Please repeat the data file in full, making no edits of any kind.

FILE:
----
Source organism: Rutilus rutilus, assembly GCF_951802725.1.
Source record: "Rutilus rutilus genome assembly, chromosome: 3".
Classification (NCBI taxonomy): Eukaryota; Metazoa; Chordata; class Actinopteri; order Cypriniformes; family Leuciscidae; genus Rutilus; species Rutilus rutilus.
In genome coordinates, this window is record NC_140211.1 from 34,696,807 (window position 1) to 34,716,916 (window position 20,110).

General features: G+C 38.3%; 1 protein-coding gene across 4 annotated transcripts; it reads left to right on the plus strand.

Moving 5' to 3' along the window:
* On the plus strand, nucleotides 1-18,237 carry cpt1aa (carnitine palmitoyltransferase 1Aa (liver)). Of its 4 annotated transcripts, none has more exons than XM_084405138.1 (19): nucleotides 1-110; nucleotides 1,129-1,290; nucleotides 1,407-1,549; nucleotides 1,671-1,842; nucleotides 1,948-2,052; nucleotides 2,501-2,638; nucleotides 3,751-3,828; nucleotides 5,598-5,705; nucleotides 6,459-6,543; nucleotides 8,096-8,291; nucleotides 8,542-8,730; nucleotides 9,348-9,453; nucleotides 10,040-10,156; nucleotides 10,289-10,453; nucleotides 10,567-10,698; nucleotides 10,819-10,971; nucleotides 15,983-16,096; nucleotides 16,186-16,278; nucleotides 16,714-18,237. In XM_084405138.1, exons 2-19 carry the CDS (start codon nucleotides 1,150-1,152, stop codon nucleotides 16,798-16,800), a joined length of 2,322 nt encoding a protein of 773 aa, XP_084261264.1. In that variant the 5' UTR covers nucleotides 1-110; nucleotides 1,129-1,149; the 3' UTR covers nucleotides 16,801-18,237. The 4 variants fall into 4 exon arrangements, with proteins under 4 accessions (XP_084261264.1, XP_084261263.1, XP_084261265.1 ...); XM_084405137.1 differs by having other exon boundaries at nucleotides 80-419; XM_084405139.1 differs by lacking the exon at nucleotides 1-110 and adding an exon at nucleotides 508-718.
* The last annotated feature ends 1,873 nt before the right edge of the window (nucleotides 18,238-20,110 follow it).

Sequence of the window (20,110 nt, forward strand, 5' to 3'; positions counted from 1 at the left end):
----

Source organism: Rutilus rutilus, assembly GCF_951802725.1.
Source record: "Rutilus rutilus genome assembly, chromosome: 3".
Classification (NCBI taxonomy): Eukaryota; Metazoa; Chordata; class Actinopteri; order Cypriniformes; family Leuciscidae; genus Rutilus; species Rutilus rutilus.
In genome coordinates, this window is record NC_140211.1 from 34,696,807 (window position 1) to 34,716,916 (window position 20,110).

General features: G+C 38.3%; 1 protein-coding gene across 4 annotated transcripts; it reads left to right on the plus strand.

Moving 5' to 3' along the window:
* On the plus strand, nucleotides 1-18,237 carry cpt1aa (carnitine palmitoyltransferase 1Aa (liver)). Of its 4 annotated transcripts, none has more exons than XM_084405138.1 (19): nucleotides 1-110; nucleotides 1,129-1,290; nucleotides 1,407-1,549; nucleotides 1,671-1,842; nucleotides 1,948-2,052; nucleotides 2,501-2,638; nucleotides 3,751-3,828; nucleotides 5,598-5,705; nucleotides 6,459-6,543; nucleotides 8,096-8,291; nucleotides 8,542-8,730; nucleotides 9,348-9,453; nucleotides 10,040-10,156; nucleotides 10,289-10,453; nucleotides 10,567-10,698; nucleotides 10,819-10,971; nucleotides 15,983-16,096; nucleotides 16,186-16,278; nucleotides 16,714-18,237. In XM_084405138.1, exons 2-19 carry the CDS (start codon nucleotides 1,150-1,152, stop codon nucleotides 16,798-16,800), a joined length of 2,322 nt encoding a protein of 773 aa, XP_084261264.1. In that variant the 5' UTR covers nucleotides 1-110; nucleotides 1,129-1,149; the 3' UTR covers nucleotides 16,801-18,237. The 4 variants fall into 4 exon arrangements, with proteins under 4 accessions (XP_084261264.1, XP_084261263.1, XP_084261265.1 ...); XM_084405137.1 differs by having other exon boundaries at nucleotides 80-419; XM_084405139.1 differs by lacking the exon at nucleotides 1-110 and adding an exon at nucleotides 508-718.
* The last annotated feature ends 1,873 nt before the right edge of the window (nucleotides 18,238-20,110 follow it).

Sequence of the window (20,110 nt, forward strand, 5' to 3'; positions counted from 1 at the left end):